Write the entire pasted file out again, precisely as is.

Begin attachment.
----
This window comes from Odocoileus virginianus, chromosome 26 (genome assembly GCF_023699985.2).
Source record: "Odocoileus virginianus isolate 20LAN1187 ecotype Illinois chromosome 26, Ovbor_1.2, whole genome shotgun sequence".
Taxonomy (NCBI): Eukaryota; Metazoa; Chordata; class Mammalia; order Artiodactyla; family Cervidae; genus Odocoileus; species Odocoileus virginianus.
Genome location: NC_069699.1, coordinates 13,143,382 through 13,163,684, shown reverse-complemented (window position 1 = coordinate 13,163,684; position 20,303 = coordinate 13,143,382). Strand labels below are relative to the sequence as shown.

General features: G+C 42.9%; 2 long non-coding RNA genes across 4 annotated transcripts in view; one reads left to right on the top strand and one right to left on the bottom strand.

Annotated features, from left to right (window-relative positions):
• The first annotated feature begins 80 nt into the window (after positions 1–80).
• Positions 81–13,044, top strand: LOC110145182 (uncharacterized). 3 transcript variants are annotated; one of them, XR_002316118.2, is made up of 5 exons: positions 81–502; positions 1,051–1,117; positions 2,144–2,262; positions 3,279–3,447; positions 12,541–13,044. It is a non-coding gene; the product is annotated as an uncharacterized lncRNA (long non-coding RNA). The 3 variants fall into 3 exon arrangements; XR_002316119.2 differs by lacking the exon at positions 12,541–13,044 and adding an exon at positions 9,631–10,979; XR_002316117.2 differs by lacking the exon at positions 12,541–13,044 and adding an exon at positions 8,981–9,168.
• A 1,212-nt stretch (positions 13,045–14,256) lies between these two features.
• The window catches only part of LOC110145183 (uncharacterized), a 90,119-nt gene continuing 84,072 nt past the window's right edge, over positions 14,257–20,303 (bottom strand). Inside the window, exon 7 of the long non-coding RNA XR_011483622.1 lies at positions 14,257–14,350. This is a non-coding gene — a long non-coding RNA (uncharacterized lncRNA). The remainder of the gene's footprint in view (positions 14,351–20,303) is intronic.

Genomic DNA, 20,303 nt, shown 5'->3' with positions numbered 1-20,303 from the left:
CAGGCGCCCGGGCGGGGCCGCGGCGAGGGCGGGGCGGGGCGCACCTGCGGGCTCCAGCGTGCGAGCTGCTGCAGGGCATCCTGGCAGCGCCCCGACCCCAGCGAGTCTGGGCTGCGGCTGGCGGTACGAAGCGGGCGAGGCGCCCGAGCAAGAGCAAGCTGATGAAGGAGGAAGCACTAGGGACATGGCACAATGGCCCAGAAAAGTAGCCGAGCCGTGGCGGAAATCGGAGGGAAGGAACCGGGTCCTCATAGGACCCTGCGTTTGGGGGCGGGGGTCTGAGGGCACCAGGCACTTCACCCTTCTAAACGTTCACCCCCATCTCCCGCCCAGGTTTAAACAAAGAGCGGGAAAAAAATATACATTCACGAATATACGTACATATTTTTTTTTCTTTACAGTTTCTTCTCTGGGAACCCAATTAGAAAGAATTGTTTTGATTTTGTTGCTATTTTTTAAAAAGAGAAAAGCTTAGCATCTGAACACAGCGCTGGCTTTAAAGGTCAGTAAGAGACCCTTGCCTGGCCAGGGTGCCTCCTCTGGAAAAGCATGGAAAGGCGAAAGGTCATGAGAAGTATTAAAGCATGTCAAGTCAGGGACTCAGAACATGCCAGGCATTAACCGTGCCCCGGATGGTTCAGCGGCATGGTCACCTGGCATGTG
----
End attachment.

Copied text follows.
This window comes from Odocoileus virginianus, chromosome 26 (genome assembly GCF_023699985.2).
Source record: "Odocoileus virginianus isolate 20LAN1187 ecotype Illinois chromosome 26, Ovbor_1.2, whole genome shotgun sequence".
Taxonomy (NCBI): Eukaryota; Metazoa; Chordata; class Mammalia; order Artiodactyla; family Cervidae; genus Odocoileus; species Odocoileus virginianus.
Genome location: NC_069699.1, coordinates 13,143,382 through 13,163,684, shown reverse-complemented (window position 1 = coordinate 13,163,684; position 20,303 = coordinate 13,143,382). Strand labels below are relative to the sequence as shown.

General features: G+C 42.9%; 2 long non-coding RNA genes across 4 annotated transcripts in view; one reads left to right on the top strand and one right to left on the bottom strand.

Annotated features, from left to right (window-relative positions):
• The first annotated feature begins 80 nt into the window (after positions 1–80).
• Positions 81–13,044, top strand: LOC110145182 (uncharacterized). 3 transcript variants are annotated; one of them, XR_002316118.2, is made up of 5 exons: positions 81–502; positions 1,051–1,117; positions 2,144–2,262; positions 3,279–3,447; positions 12,541–13,044. It is a non-coding gene; the product is annotated as an uncharacterized lncRNA (long non-coding RNA). The 3 variants fall into 3 exon arrangements; XR_002316119.2 differs by lacking the exon at positions 12,541–13,044 and adding an exon at positions 9,631–10,979; XR_002316117.2 differs by lacking the exon at positions 12,541–13,044 and adding an exon at positions 8,981–9,168.
• A 1,212-nt stretch (positions 13,045–14,256) lies between these two features.
• The window catches only part of LOC110145183 (uncharacterized), a 90,119-nt gene continuing 84,072 nt past the window's right edge, over positions 14,257–20,303 (bottom strand). Inside the window, exon 7 of the long non-coding RNA XR_011483622.1 lies at positions 14,257–14,350. This is a non-coding gene — a long non-coding RNA (uncharacterized lncRNA). The remainder of the gene's footprint in view (positions 14,351–20,303) is intronic.

Genomic DNA, 20,303 nt, shown 5'->3' with positions numbered 1-20,303 from the left:
CAGGCGCCCGGGCGGGGCCGCGGCGAGGGCGGGGCGGGGCGCACCTGCGGGCTCCAGCGTGCGAGCTGCTGCAGGGCATCCTGGCAGCGCCCCGACCCCAGCGAGTCTGGGCTGCGGCTGGCGGTACGAAGCGGGCGAGGCGCCCGAGCAAGAGCAAGCTGATGAAGGAGGAAGCACTAGGGACATGGCACAATGGCCCAGAAAAGTAGCCGAGCCGTGGCGGAAATCGGAGGGAAGGAACCGGGTCCTCATAGGACCCTGCGTTTGGGGGCGGGGGTCTGAGGGCACCAGGCACTTCACCCTTCTAAACGTTCACCCCCATCTCCCGCCCAGGTTTAAACAAAGAGCGGGAAAAAAATATACATTCACGAATATACGTACATATTTTTTTTTCTTTACAGTTTCTTCTCTGGGAACCCAATTAGAAAGAATTGTTTTGATTTTGTTGCTATTTTTTAAAAAGAGAAAAGCTTAGCATCTGAACACAGCGCTGGCTTTAAAGGTCAGTAAGAGACCCTTGCCTGGCCAGGGTGCCTCCTCTGGAAAAGCATGGAAAGGCGAAAGGTCATGAGAAGTATTAAAGCATGTCAAGTCAGGGACTCAGAACATGCCAGGCATTAACCGTGCCCCGGATGGTTCAGCGGCATGGTCACCTGGCATGTG